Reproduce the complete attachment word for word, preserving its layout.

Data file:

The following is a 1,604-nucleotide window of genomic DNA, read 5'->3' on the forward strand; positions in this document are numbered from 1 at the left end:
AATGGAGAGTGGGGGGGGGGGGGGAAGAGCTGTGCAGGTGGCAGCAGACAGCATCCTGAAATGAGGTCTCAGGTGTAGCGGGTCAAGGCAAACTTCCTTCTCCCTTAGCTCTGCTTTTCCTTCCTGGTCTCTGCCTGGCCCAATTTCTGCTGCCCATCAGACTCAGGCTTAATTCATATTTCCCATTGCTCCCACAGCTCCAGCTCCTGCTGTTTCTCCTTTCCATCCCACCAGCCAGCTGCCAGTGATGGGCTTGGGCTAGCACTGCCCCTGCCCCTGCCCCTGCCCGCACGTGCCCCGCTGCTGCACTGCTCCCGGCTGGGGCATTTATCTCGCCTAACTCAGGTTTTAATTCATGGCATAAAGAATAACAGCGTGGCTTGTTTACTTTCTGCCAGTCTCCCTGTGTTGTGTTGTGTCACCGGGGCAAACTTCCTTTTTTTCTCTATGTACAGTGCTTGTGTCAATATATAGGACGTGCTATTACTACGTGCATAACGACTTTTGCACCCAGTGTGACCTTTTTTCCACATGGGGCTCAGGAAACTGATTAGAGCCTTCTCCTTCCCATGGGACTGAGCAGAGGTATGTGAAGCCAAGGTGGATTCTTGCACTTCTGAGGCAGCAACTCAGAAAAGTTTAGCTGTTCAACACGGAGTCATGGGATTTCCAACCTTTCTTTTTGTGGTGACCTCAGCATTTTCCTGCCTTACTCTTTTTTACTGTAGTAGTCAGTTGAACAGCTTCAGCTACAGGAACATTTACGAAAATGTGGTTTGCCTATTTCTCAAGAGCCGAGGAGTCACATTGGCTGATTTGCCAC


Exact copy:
The following is a 1,604-nucleotide window of genomic DNA, read 5'->3' on the forward strand; positions in this document are numbered from 1 at the left end:
AATGGAGAGTGGGGGGGGGGGGGGAAGAGCTGTGCAGGTGGCAGCAGACAGCATCCTGAAATGAGGTCTCAGGTGTAGCGGGTCAAGGCAAACTTCCTTCTCCCTTAGCTCTGCTTTTCCTTCCTGGTCTCTGCCTGGCCCAATTTCTGCTGCCCATCAGACTCAGGCTTAATTCATATTTCCCATTGCTCCCACAGCTCCAGCTCCTGCTGTTTCTCCTTTCCATCCCACCAGCCAGCTGCCAGTGATGGGCTTGGGCTAGCACTGCCCCTGCCCCTGCCCCTGCCCGCACGTGCCCCGCTGCTGCACTGCTCCCGGCTGGGGCATTTATCTCGCCTAACTCAGGTTTTAATTCATGGCATAAAGAATAACAGCGTGGCTTGTTTACTTTCTGCCAGTCTCCCTGTGTTGTGTTGTGTCACCGGGGCAAACTTCCTTTTTTTCTCTATGTACAGTGCTTGTGTCAATATATAGGACGTGCTATTACTACGTGCATAACGACTTTTGCACCCAGTGTGACCTTTTTTCCACATGGGGCTCAGGAAACTGATTAGAGCCTTCTCCTTCCCATGGGACTGAGCAGAGGTATGTGAAGCCAAGGTGGATTCTTGCACTTCTGAGGCAGCAACTCAGAAAAGTTTAGCTGTTCAACACGGAGTCATGGGATTTCCAACCTTTCTTTTTGTGGTGACCTCAGCATTTTCCTGCCTTACTCTTTTTTACTGTAGTAGTCAGTTGAACAGCTTCAGCTACAGGAACATTTACGAAAATGTGGTTTGCCTATTTCTCAAGAGCCGAGGAGTCACATTGGCTGATTTGCCAC